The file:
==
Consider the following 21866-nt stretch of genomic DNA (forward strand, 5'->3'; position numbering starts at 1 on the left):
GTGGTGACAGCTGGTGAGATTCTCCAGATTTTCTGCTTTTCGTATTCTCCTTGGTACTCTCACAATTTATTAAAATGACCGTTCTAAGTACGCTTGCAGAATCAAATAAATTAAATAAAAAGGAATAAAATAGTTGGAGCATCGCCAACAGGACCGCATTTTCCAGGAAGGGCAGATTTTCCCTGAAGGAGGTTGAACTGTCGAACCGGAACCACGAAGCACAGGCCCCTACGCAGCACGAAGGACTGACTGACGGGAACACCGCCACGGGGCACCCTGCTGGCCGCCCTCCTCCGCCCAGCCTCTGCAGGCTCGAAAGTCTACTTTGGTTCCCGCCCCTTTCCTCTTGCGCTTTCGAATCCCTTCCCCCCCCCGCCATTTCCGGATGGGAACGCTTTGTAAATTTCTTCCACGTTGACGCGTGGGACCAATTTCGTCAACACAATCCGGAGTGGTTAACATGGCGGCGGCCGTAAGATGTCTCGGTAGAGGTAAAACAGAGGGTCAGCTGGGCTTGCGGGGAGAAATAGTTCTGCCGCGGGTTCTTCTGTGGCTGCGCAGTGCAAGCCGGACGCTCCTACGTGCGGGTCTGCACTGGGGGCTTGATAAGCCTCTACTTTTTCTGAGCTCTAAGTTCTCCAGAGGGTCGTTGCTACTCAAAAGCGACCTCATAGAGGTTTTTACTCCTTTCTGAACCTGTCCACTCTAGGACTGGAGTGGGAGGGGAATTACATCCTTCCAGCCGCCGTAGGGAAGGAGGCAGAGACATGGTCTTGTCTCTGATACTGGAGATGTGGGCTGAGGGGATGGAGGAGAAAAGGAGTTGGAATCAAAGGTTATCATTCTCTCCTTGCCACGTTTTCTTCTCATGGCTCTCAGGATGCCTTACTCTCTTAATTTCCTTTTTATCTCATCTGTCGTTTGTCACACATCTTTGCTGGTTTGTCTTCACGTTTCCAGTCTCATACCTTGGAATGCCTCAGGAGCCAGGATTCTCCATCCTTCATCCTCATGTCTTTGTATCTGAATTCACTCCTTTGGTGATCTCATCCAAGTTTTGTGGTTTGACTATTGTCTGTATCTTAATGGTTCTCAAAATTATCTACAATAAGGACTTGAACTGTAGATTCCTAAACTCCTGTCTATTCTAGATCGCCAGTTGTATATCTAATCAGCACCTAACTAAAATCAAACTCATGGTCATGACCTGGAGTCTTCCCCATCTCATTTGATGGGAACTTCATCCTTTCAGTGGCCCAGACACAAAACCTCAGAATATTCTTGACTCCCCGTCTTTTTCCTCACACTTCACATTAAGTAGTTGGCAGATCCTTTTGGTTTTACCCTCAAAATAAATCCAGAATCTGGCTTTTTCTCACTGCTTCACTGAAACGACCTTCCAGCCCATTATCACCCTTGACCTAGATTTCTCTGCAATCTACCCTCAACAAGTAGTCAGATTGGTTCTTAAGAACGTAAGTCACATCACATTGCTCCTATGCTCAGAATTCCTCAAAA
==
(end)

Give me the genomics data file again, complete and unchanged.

Consider the following 21866-nt stretch of genomic DNA (forward strand, 5'->3'; position numbering starts at 1 on the left):
GTGGTGACAGCTGGTGAGATTCTCCAGATTTTCTGCTTTTCGTATTCTCCTTGGTACTCTCACAATTTATTAAAATGACCGTTCTAAGTACGCTTGCAGAATCAAATAAATTAAATAAAAAGGAATAAAATAGTTGGAGCATCGCCAACAGGACCGCATTTTCCAGGAAGGGCAGATTTTCCCTGAAGGAGGTTGAACTGTCGAACCGGAACCACGAAGCACAGGCCCCTACGCAGCACGAAGGACTGACTGACGGGAACACCGCCACGGGGCACCCTGCTGGCCGCCCTCCTCCGCCCAGCCTCTGCAGGCTCGAAAGTCTACTTTGGTTCCCGCCCCTTTCCTCTTGCGCTTTCGAATCCCTTCCCCCCCCCGCCATTTCCGGATGGGAACGCTTTGTAAATTTCTTCCACGTTGACGCGTGGGACCAATTTCGTCAACACAATCCGGAGTGGTTAACATGGCGGCGGCCGTAAGATGTCTCGGTAGAGGTAAAACAGAGGGTCAGCTGGGCTTGCGGGGAGAAATAGTTCTGCCGCGGGTTCTTCTGTGGCTGCGCAGTGCAAGCCGGACGCTCCTACGTGCGGGTCTGCACTGGGGGCTTGATAAGCCTCTACTTTTTCTGAGCTCTAAGTTCTCCAGAGGGTCGTTGCTACTCAAAAGCGACCTCATAGAGGTTTTTACTCCTTTCTGAACCTGTCCACTCTAGGACTGGAGTGGGAGGGGAATTACATCCTTCCAGCCGCCGTAGGGAAGGAGGCAGAGACATGGTCTTGTCTCTGATACTGGAGATGTGGGCTGAGGGGATGGAGGAGAAAAGGAGTTGGAATCAAAGGTTATCATTCTCTCCTTGCCACGTTTTCTTCTCATGGCTCTCAGGATGCCTTACTCTCTTAATTTCCTTTTTATCTCATCTGTCGTTTGTCACACATCTTTGCTGGTTTGTCTTCACGTTTCCAGTCTCATACCTTGGAATGCCTCAGGAGCCAGGATTCTCCATCCTTCATCCTCATGTCTTTGTATCTGAATTCACTCCTTTGGTGATCTCATCCAAGTTTTGTGGTTTGACTATTGTCTGTATCTTAATGGTTCTCAAAATTATCTACAATAAGGACTTGAACTGTAGATTCCTAAACTCCTGTCTATTCTAGATCGCCAGTTGTATATCTAATCAGCACCTAACTAAAATCAAACTCATGGTCATGACCTGGAGTCTTCCCCATCTCATTTGATGGGAACTTCATCCTTTCAGTGGCCCAGACACAAAACCTCAGAATATTCTTGACTCCCCGTCTTTTTCCTCACACTTCACATTAAGTAGTTGGCAGATCCTTTTGGTTTTACCCTCAAAATAAATCCAGAATCTGGCTTTTTCTCACTGCTTCACTGAAACGACCTTCCAGCCCATTATCACCCTTGACCTAGATTTCTCTGCAATCTACCCTCAACAAGTAGTCAGATTGGTTCTTAAGAACGTAAGTCACATCACATTGCTCCTATGCTCAGAATTCCTCAAAA